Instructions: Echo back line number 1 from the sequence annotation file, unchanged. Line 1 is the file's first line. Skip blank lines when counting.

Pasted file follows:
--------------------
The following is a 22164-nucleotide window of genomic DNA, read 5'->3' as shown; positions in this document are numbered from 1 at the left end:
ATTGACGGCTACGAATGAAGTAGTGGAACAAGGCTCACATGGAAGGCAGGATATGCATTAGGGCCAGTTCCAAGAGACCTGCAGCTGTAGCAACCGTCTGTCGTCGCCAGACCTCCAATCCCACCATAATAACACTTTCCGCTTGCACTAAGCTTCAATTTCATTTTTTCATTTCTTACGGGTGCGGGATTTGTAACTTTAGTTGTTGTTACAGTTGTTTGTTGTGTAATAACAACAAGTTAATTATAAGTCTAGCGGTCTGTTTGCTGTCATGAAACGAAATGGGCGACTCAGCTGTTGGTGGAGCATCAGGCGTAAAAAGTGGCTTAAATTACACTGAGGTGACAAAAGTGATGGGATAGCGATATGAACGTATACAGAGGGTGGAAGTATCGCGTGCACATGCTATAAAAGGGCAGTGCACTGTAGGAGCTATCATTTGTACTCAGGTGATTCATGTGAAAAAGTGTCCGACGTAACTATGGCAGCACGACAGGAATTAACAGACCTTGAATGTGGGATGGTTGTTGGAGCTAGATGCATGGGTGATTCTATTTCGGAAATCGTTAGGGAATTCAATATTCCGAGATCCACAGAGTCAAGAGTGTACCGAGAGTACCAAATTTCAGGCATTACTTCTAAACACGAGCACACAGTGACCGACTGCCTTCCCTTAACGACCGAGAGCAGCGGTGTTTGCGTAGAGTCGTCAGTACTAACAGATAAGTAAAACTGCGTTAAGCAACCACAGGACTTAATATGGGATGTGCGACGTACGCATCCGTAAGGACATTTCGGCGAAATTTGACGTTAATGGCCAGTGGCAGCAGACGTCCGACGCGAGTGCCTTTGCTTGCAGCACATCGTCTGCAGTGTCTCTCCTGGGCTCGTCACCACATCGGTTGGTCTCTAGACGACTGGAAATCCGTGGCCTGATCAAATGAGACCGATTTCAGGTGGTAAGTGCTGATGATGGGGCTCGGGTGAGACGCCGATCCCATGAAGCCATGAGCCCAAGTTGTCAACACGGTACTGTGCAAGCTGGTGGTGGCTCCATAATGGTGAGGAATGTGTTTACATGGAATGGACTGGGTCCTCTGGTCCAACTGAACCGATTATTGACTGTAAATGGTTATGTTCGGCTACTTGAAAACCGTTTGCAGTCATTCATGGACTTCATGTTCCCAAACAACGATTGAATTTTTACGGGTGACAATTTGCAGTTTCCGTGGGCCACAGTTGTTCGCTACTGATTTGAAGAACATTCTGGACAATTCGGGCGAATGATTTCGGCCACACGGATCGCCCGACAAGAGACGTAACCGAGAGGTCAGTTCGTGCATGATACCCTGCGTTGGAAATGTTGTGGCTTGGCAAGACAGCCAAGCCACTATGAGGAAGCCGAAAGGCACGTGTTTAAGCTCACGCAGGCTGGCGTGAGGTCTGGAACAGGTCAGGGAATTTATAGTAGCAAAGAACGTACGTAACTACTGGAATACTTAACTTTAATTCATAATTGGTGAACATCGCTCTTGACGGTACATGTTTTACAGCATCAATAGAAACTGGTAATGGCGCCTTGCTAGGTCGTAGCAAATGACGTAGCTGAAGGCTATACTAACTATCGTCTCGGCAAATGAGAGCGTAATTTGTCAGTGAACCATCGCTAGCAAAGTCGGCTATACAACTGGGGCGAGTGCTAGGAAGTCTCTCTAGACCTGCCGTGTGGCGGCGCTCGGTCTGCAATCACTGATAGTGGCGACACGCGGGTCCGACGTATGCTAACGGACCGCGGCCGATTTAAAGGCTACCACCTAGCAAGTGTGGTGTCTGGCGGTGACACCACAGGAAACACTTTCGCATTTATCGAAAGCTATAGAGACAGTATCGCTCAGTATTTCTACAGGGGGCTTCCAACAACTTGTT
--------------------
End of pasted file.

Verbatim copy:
The following is a 22164-nucleotide window of genomic DNA, read 5'->3' as shown; positions in this document are numbered from 1 at the left end: